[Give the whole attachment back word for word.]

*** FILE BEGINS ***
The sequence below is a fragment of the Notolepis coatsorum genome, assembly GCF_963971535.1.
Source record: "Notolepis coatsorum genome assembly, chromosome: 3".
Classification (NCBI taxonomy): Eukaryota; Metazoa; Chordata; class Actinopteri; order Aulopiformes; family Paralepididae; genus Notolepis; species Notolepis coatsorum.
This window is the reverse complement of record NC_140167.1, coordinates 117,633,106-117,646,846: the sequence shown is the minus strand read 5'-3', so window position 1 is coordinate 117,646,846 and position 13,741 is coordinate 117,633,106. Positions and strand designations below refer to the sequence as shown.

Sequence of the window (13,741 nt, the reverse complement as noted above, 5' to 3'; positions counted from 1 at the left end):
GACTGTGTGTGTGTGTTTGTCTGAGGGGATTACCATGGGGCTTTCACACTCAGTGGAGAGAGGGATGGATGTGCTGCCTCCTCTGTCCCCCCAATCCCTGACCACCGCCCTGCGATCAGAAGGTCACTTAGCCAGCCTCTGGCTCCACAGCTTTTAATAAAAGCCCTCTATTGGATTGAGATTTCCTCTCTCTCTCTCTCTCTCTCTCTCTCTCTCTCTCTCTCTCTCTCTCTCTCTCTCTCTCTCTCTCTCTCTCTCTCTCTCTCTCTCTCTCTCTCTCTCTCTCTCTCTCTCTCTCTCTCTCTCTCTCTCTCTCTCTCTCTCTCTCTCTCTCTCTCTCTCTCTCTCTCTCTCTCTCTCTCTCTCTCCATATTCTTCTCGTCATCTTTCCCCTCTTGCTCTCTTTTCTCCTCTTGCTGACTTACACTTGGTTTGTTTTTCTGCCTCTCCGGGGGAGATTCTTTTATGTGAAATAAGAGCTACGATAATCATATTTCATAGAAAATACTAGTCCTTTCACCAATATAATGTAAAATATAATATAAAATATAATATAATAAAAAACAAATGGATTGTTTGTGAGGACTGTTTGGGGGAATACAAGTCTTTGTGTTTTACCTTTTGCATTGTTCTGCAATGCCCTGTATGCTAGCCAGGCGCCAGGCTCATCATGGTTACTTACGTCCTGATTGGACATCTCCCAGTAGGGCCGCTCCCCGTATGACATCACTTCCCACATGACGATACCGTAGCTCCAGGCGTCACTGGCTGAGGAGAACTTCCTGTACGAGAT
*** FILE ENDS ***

The sequence below is a fragment of the Notolepis coatsorum genome, assembly GCF_963971535.1.
Source record: "Notolepis coatsorum genome assembly, chromosome: 3".
Classification (NCBI taxonomy): Eukaryota; Metazoa; Chordata; class Actinopteri; order Aulopiformes; family Paralepididae; genus Notolepis; species Notolepis coatsorum.
This window is the reverse complement of record NC_140167.1, coordinates 117,633,106-117,646,846: the sequence shown is the minus strand read 5'-3', so window position 1 is coordinate 117,646,846 and position 13,741 is coordinate 117,633,106. Positions and strand designations below refer to the sequence as shown.

Sequence of the window (13,741 nt, the reverse complement as noted above, 5' to 3'; positions counted from 1 at the left end):
GACTGTGTGTGTGTGTTTGTCTGAGGGGATTACCATGGGGCTTTCACACTCAGTGGAGAGAGGGATGGATGTGCTGCCTCCTCTGTCCCCCCAATCCCTGACCACCGCCCTGCGATCAGAAGGTCACTTAGCCAGCCTCTGGCTCCACAGCTTTTAATAAAAGCCCTCTATTGGATTGAGATTTCCTCTCTCTCTCTCTCTCTCTCTCTCTCTCTCTCTCTCTCTCTCTCTCTCTCTCTCTCTCTCTCTCTCTCTCTCTCTCTCTCTCTCTCTCTCTCTCTCTCTCTCTCTCTCTCTCTCTCTCTCTCTCTCTCTCTCTCTCTCTCTCTCTCTCTCTCTCTCTCTCTCTCTCTCTCTCTCTCTCTCTCCATATTCTTCTCGTCATCTTTCCCCTCTTGCTCTCTTTTCTCCTCTTGCTGACTTACACTTGGTTTGTTTTTCTGCCTCTCCGGGGGAGATTCTTTTATGTGAAATAAGAGCTACGATAATCATATTTCATAGAAAATACTAGTCCTTTCACCAATATAATGTAAAATATAATATAAAATATAATATAATAAAAAACAAATGGATTGTTTGTGAGGACTGTTTGGGGGAATACAAGTCTTTGTGTTTTACCTTTTGCATTGTTCTGCAATGCCCTGTATGCTAGCCAGGCGCCAGGCTCATCATGGTTACTTACGTCCTGATTGGACATCTCCCAGTAGGGCCGCTCCCCGTATGACATCACTTCCCACATGACGATACCGTAGCTCCAGGCGTCACTGGCTGAGGAGAACTTCCTGTACGAGAT